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A Hybrid’s Niche? The Masses, The Honda Insight Hopes So

Posted on March 20, 2009
Filed Under Honda Insight | Leave a Comment

new-insightThe souring economy has shifted the advertising spotlight from higher-end, premium-priced products to less flashy, mass-market offerings that do not require buyers to cash in their 201(k)’s, as in the retirement accounts formerly known as 401(k)’s.

That is particularly true in the automotive category, in which brands known for sensible pricing — Hyundai, Kia, Subaru — have recently been outperforming more expensive competitors. So the timing may be right for a hybrid car with a suggested retail price starting under $20,000 — the first in the American market in that price range.

That new model also comes as car sales decline along with gasoline prices, which may diminish consumer interest in greener transportation.

The American Honda Motor Company is taking a big risk on the potential appeal of a more mainstream hybrid. The automaker plans to introduce the 2010 Honda Insight on March 24, with sticker prices of $19,800 to $23,100 (plus destination charges).

By comparison, the 2010 Ford Fusion hybrid, from the Ford Motor Company, is priced from $27,270, and the 2009 Toyota Prius, from Toyota Motor Sales USA, starts at $22,000. The largest hybrids, like the 2009 GMC Yukon from General Motors, can cost $50,000 or more.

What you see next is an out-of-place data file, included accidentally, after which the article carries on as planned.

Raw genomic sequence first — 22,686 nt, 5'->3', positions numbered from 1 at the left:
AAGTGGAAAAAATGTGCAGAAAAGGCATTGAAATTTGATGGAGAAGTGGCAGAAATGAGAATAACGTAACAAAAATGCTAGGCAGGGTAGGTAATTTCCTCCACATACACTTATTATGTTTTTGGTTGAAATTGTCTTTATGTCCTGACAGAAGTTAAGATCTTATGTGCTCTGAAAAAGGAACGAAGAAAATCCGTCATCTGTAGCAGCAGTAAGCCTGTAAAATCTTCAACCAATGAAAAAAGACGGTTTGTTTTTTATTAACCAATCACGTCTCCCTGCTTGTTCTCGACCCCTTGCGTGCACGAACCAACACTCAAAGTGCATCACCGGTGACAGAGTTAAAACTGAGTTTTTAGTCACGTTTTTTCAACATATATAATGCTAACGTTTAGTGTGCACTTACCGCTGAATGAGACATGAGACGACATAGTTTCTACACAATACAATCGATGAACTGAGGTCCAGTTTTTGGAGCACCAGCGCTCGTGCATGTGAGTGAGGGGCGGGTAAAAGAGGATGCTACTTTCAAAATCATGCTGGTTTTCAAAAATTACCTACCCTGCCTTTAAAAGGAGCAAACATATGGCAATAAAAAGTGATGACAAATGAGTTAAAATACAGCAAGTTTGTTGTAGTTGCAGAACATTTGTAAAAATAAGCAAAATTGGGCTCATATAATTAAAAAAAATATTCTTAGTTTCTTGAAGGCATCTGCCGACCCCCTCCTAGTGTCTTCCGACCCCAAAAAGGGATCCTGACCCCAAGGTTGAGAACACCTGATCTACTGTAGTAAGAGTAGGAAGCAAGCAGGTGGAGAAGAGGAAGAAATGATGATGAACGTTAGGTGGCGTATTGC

A campaign for the Insight, with a budget estimated at $50 million to $75 million, is scheduled to start on Monday. The campaign is by RPA in Santa Monica, Calif. The ads present the Insight as a democratic car — small “d,” that is, as opposed to, say, President Obama’s souped-up Cadillac limousine — because it is priced to be affordable.

“You know who could use a car like this?” asks the headline of a print advertisement. “Everyone.”

The headline of another print ad expresses that idea more succinctly. “For the many,” it says.

An announcer in a commercial declares, “The hybrid for everyone is here,” and concludes: “The Insight. Designed and priced for us all. From Honda.”

Most ads end with these words: “From Honda. For everyone.”

The Insight is, as the campaign styles it, the people’s hybrid. Too bad there is already an automotive brand known as the people’s car (or Volkswagen, in German).

The campaign is, appropriately, broad-based, running on television and radio; in magazines and newspapers; on the Internet; and in movie theaters.

In a truly populist touch, there will be Insight ads on banners towed by planes over beaches on the Memorial Day and the Fourth of July weekends.

“It’s more of a car for the masses,” said Tom Peyton, senior manager for national advertising at American Honda Motor in Torrance, Calif., part of the Honda Motor Company of Japan.

“You don’t have to be special” to buy it, he added, or “particularly well-off.” And one Internet banner ad describes the car as “mass appeal transportation,” and another calls it “anti-niche.”